However, the rules are clearly set out in the Charity Commission’s CC9 – Speaking Out rule book, and in the Association of Charitable Foundation’s guide How charitable trusts can support campaigning activity, while in Scotland the Office of the Scottish Charity Regulator (OSCR) provides guidance and Northern Ireland has its own commission.
Caroline Cooke, the Charity Commission’s head of policy engagement and foresight says, “Historically there has been some nervousness about funding charities' campaigning work. We would offer reassurance that there is much scope for funding charities’ campaigning activities as long as they are acting within the legal and regulatory framework; funding campaigning is an effective way that trusts and foundations can support charities in their work.”
In November 2008 the City Parochial Foundation and the Baring Foundation addressed the issue, convening ‘The philanthropy of changing minds’ event for independent funders to consider the issues and challenges of funding campaigning and policy work.
He adds, “I believe independent grant-makers have a duty and a responsibility to fund advocacy, campaigning and policy work to ensure that the poorest, most disadvantaged and vulnerable are not disproportionately affected in these tough economic times and the looming public sector cuts. Some foundations and trusts believe that funding such work is not permitted. The Charity Commission’s guidance on the matter is unequivocal: they can. The question is one of willingness to do so.”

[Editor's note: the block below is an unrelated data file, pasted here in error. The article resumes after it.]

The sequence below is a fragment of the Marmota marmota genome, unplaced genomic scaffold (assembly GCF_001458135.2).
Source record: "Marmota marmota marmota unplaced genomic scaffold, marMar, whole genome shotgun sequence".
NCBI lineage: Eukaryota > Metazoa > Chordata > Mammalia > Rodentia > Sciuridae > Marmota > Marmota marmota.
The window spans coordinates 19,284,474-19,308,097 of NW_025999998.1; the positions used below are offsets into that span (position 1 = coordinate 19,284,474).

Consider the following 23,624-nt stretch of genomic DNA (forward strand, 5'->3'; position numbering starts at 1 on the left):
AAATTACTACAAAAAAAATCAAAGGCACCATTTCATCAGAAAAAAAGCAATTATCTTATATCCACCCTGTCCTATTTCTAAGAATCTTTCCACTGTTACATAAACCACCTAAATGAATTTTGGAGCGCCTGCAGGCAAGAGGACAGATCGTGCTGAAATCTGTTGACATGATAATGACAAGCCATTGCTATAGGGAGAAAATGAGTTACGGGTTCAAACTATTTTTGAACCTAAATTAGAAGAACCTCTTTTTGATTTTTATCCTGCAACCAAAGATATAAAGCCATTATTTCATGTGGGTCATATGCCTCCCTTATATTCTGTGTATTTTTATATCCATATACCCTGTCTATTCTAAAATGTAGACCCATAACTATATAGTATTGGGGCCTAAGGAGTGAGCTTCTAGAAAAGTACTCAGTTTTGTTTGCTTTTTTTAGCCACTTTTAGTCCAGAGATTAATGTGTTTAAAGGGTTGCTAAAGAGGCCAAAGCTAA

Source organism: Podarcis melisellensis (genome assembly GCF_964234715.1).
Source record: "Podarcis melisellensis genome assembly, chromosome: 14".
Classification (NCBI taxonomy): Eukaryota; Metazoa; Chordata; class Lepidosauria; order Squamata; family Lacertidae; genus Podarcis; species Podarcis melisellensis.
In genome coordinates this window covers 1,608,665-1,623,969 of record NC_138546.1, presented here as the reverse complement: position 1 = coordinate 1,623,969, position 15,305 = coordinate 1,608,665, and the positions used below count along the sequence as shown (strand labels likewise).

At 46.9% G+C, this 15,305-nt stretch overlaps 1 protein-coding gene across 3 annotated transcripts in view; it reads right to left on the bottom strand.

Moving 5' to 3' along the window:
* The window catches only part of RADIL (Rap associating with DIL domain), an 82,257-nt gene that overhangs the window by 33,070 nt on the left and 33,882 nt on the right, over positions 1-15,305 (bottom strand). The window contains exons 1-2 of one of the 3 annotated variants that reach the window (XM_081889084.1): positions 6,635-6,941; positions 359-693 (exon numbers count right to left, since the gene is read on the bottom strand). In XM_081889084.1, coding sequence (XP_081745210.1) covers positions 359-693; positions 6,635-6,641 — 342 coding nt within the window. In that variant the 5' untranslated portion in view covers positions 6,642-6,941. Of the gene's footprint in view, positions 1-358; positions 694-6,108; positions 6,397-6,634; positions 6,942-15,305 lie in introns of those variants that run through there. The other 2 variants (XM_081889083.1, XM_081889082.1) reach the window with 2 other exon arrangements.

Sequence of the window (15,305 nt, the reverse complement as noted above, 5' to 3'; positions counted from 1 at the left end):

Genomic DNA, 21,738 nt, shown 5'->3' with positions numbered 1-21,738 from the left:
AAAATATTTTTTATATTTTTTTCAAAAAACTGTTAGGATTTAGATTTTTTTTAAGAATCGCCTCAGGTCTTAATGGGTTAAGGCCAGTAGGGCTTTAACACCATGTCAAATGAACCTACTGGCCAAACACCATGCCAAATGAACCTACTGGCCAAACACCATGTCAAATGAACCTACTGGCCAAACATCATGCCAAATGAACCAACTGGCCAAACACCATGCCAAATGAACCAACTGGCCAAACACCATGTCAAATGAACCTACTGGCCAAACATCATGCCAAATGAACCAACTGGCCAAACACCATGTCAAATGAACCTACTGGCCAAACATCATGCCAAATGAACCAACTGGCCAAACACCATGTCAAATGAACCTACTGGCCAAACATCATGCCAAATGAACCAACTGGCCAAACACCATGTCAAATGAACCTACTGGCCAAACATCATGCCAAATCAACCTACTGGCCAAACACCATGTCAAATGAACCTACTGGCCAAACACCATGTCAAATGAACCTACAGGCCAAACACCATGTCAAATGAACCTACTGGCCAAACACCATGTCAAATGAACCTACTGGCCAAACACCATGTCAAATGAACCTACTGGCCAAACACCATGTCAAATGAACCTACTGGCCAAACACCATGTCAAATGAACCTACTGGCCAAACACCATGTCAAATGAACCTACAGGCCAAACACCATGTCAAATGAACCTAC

Foundations are well-placed to take part says Lenka Setkova, reflecting on her experience working in the field of philanthropy, “Foundations have the time-horizon and independence that are critical to affecting long-term systemic change in the interest of social justice. They are well-placed to support activities such as: advocacy for changes in policy and practice; local, national or global alliances tackling issues such as debt relief, poverty, or environmental justice; and they are also well-placed to support less ‘popular’ or more contentious causes.
“Foundations are critical to supporting activities that provide platforms for and strengthen the voices of people that have less power or influence in the media or in decision-making processes and can also use their convening power to bring together diverse stakeholders in order to influence thinking and action,” adds Setkova.